The way you chose in my opinion is a bit reminiscent of "reform"… This is a new method that our gentlemen have never used. Note that throughout history there has not been a remnant left for anyone who has tried to deviate from the path that Gd has outlined for us in His Torah - written Torah and oral Torah that also includes righteous leadership. Anyone who thought he was wiser than the sages of Israel, present and past, was not part of the Torah dynasty of the people of Israel.
    I guess this is “another comment” that will not move you out of your mind, but I feel the duty to respond rests with me. And if I can save someone who reads this comment, from the false opinions that appear here on the site that there is no comfortable wise spirit right now at all, and it was rewarding.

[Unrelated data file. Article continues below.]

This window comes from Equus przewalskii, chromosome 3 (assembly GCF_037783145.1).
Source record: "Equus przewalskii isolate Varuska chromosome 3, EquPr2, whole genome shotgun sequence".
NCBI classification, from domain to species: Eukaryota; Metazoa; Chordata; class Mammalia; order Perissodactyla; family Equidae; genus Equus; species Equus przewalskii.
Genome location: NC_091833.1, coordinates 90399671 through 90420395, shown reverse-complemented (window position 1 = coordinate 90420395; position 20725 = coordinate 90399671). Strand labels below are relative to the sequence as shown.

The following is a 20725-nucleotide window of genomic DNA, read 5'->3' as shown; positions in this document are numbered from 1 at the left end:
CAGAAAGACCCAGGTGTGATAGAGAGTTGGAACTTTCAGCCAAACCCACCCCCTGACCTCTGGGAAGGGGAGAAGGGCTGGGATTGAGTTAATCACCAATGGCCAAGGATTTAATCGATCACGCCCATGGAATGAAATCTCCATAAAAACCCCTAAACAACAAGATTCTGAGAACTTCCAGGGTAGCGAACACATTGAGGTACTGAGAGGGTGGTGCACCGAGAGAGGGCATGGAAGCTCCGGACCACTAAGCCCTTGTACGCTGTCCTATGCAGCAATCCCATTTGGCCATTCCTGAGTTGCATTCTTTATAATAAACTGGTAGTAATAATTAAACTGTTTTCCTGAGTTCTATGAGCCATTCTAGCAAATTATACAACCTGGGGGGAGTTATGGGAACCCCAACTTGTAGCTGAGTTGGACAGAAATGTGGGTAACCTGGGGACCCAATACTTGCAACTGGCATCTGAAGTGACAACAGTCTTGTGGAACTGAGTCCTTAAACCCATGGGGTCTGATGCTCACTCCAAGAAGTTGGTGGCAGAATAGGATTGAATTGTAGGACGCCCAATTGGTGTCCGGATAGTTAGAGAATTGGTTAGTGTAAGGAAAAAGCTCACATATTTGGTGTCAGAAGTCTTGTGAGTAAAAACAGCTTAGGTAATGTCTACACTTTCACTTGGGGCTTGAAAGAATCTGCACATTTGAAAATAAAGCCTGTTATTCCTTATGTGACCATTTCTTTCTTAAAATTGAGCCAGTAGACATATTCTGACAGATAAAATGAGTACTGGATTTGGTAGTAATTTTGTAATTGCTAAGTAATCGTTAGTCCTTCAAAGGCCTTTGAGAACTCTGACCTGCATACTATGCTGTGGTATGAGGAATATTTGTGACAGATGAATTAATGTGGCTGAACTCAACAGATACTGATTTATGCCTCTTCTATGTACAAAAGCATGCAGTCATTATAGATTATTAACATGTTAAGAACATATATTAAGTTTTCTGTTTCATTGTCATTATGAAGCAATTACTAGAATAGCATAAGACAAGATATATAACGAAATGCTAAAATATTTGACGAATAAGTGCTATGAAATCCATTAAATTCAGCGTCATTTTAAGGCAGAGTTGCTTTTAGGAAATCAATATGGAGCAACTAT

I wish you and all of us that we will be able to do the Shiite will completely. Akir.

  28. Although I fully identify with the words of the rabbi on the one hand, but it sounds hypocritical to me to say that this way is equal to the way and faith of the Tannaim and the Amoraim, etc. The non-epic one generation after the generation of the Tannaim have already begun to make it harder for the Tannaim on the Amoraim and Amora did not dare to disagree on Tanna, and this is due to their antiquity alone (and Maimonides' words in this are very strange). And you will never find a condition that disagrees with a condition in the generation before it and we never find Rabbi Yochanan ben Zakkai and Rabbi Eliezer and Rabbi Akiva and Rabbi Meir and Rabbi Yehuda the President discuss one issue as friends sitting at one table.
    And I just want to bring to the attention of the members the words of Maimonides Halacha Avoda Zara Chapter XNUMX Halacha C